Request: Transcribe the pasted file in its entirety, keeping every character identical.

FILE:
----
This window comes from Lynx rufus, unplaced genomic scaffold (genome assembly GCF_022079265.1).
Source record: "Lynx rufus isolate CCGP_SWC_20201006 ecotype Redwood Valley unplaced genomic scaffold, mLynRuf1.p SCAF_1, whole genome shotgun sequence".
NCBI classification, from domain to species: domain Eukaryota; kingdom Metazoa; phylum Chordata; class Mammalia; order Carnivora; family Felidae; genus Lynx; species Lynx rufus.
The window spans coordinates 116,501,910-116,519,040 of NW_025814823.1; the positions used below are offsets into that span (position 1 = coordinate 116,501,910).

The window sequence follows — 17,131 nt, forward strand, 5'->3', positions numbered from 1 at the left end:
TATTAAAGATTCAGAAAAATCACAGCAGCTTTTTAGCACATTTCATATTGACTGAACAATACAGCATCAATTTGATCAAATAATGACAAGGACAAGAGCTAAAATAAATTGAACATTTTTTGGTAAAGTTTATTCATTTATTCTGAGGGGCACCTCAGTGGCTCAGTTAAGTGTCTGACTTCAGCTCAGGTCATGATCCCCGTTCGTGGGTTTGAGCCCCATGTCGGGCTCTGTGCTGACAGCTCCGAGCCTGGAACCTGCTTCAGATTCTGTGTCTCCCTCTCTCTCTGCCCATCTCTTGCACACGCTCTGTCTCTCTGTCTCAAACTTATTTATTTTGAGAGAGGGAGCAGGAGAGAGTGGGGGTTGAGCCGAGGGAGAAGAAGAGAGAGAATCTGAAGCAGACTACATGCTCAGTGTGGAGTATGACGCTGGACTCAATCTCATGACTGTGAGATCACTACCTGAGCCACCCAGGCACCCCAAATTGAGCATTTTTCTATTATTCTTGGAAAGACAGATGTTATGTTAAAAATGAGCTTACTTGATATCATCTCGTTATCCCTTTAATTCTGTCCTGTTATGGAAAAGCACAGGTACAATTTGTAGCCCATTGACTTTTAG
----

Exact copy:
This window comes from Lynx rufus, unplaced genomic scaffold (genome assembly GCF_022079265.1).
Source record: "Lynx rufus isolate CCGP_SWC_20201006 ecotype Redwood Valley unplaced genomic scaffold, mLynRuf1.p SCAF_1, whole genome shotgun sequence".
NCBI classification, from domain to species: domain Eukaryota; kingdom Metazoa; phylum Chordata; class Mammalia; order Carnivora; family Felidae; genus Lynx; species Lynx rufus.
The window spans coordinates 116,501,910-116,519,040 of NW_025814823.1; the positions used below are offsets into that span (position 1 = coordinate 116,501,910).

The window sequence follows — 17,131 nt, forward strand, 5'->3', positions numbered from 1 at the left end:
TATTAAAGATTCAGAAAAATCACAGCAGCTTTTTAGCACATTTCATATTGACTGAACAATACAGCATCAATTTGATCAAATAATGACAAGGACAAGAGCTAAAATAAATTGAACATTTTTTGGTAAAGTTTATTCATTTATTCTGAGGGGCACCTCAGTGGCTCAGTTAAGTGTCTGACTTCAGCTCAGGTCATGATCCCCGTTCGTGGGTTTGAGCCCCATGTCGGGCTCTGTGCTGACAGCTCCGAGCCTGGAACCTGCTTCAGATTCTGTGTCTCCCTCTCTCTCTGCCCATCTCTTGCACACGCTCTGTCTCTCTGTCTCAAACTTATTTATTTTGAGAGAGGGAGCAGGAGAGAGTGGGGGTTGAGCCGAGGGAGAAGAAGAGAGAGAATCTGAAGCAGACTACATGCTCAGTGTGGAGTATGACGCTGGACTCAATCTCATGACTGTGAGATCACTACCTGAGCCACCCAGGCACCCCAAATTGAGCATTTTTCTATTATTCTTGGAAAGACAGATGTTATGTTAAAAATGAGCTTACTTGATATCATCTCGTTATCCCTTTAATTCTGTCCTGTTATGGAAAAGCACAGGTACAATTTGTAGCCCATTGACTTTTAG